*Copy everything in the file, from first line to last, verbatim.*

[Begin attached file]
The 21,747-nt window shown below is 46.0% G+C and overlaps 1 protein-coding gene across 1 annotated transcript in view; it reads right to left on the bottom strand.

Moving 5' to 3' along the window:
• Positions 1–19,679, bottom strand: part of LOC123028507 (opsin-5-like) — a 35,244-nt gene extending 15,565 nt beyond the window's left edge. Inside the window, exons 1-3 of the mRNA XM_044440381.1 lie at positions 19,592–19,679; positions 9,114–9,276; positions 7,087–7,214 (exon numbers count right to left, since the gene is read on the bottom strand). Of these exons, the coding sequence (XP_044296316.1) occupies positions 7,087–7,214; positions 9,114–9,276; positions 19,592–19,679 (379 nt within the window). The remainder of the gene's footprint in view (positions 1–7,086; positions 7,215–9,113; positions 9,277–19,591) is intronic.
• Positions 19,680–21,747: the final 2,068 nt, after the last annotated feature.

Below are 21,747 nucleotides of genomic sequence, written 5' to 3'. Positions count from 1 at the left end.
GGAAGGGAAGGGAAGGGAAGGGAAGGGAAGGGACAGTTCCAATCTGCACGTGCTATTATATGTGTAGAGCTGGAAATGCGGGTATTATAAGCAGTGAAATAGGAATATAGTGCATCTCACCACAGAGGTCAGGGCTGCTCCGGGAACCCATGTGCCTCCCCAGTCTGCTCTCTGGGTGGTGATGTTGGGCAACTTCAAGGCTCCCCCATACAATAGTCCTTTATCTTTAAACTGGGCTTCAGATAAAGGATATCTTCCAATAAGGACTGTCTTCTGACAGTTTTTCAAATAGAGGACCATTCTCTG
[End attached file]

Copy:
The 21,747-nt window shown below is 46.0% G+C and overlaps 1 protein-coding gene across 1 annotated transcript in view; it reads right to left on the bottom strand.

Moving 5' to 3' along the window:
• Positions 1–19,679, bottom strand: part of LOC123028507 (opsin-5-like) — a 35,244-nt gene extending 15,565 nt beyond the window's left edge. Inside the window, exons 1-3 of the mRNA XM_044440381.1 lie at positions 19,592–19,679; positions 9,114–9,276; positions 7,087–7,214 (exon numbers count right to left, since the gene is read on the bottom strand). Of these exons, the coding sequence (XP_044296316.1) occupies positions 7,087–7,214; positions 9,114–9,276; positions 19,592–19,679 (379 nt within the window). The remainder of the gene's footprint in view (positions 1–7,086; positions 7,215–9,113; positions 9,277–19,591) is intronic.
• Positions 19,680–21,747: the final 2,068 nt, after the last annotated feature.

Below are 21,747 nucleotides of genomic sequence, written 5' to 3'. Positions count from 1 at the left end.
GGAAGGGAAGGGAAGGGAAGGGAAGGGAAGGGACAGTTCCAATCTGCACGTGCTATTATATGTGTAGAGCTGGAAATGCGGGTATTATAAGCAGTGAAATAGGAATATAGTGCATCTCACCACAGAGGTCAGGGCTGCTCCGGGAACCCATGTGCCTCCCCAGTCTGCTCTCTGGGTGGTGATGTTGGGCAACTTCAAGGCTCCCCCATACAATAGTCCTTTATCTTTAAACTGGGCTTCAGATAAAGGATATCTTCCAATAAGGACTGTCTTCTGACAGTTTTTCAAATAGAGGACCATTCTCTG